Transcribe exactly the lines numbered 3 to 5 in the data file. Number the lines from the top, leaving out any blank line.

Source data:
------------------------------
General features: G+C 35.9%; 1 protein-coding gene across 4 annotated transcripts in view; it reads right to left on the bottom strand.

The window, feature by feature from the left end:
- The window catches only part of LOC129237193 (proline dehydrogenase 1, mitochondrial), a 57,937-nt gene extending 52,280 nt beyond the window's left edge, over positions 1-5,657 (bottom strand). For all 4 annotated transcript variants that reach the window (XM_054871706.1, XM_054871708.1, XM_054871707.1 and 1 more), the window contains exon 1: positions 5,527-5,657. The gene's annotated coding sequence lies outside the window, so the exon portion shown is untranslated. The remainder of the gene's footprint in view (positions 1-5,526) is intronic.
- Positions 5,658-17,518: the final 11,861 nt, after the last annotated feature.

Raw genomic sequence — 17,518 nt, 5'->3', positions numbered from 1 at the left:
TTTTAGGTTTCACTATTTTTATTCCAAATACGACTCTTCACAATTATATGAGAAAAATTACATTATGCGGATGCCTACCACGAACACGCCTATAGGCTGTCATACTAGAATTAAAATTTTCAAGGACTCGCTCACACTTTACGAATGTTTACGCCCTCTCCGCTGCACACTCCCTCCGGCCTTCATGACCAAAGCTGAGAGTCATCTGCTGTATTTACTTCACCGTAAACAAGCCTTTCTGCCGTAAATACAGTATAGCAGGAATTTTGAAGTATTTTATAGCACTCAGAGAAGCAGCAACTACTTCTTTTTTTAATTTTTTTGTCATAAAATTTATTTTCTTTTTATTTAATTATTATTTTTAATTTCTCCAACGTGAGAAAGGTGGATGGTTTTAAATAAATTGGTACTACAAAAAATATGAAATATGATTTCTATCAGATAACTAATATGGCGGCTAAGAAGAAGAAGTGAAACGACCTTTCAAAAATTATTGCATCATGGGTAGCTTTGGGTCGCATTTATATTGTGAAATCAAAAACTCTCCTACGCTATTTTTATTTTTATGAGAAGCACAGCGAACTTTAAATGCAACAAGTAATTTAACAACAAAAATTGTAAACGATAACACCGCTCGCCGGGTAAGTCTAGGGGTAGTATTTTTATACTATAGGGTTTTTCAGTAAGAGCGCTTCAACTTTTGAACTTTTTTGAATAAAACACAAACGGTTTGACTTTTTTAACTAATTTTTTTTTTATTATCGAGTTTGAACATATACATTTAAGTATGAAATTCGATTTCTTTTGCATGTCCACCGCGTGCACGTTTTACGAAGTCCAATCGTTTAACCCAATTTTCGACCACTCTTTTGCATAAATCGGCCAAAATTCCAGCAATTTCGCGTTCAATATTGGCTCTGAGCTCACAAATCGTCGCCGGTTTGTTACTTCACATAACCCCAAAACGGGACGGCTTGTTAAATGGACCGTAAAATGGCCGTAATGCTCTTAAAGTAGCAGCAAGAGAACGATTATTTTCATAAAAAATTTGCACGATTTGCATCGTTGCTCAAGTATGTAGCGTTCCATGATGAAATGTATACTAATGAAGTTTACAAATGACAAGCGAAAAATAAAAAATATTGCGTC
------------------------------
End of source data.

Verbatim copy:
- The window catches only part of LOC129237193 (proline dehydrogenase 1, mitochondrial), a 57,937-nt gene extending 52,280 nt beyond the window's left edge, over positions 1-5,657 (bottom strand). For all 4 annotated transcript variants that reach the window (XM_054871706.1, XM_054871708.1, XM_054871707.1 and 1 more), the window contains exon 1: positions 5,527-5,657. The gene's annotated coding sequence lies outside the window, so the exon portion shown is untranslated. The remainder of the gene's footprint in view (positions 1-5,526) is intronic.
- Positions 5,658-17,518: the final 11,861 nt, after the last annotated feature.

Raw genomic sequence — 17,518 nt, 5'->3', positions numbered from 1 at the left: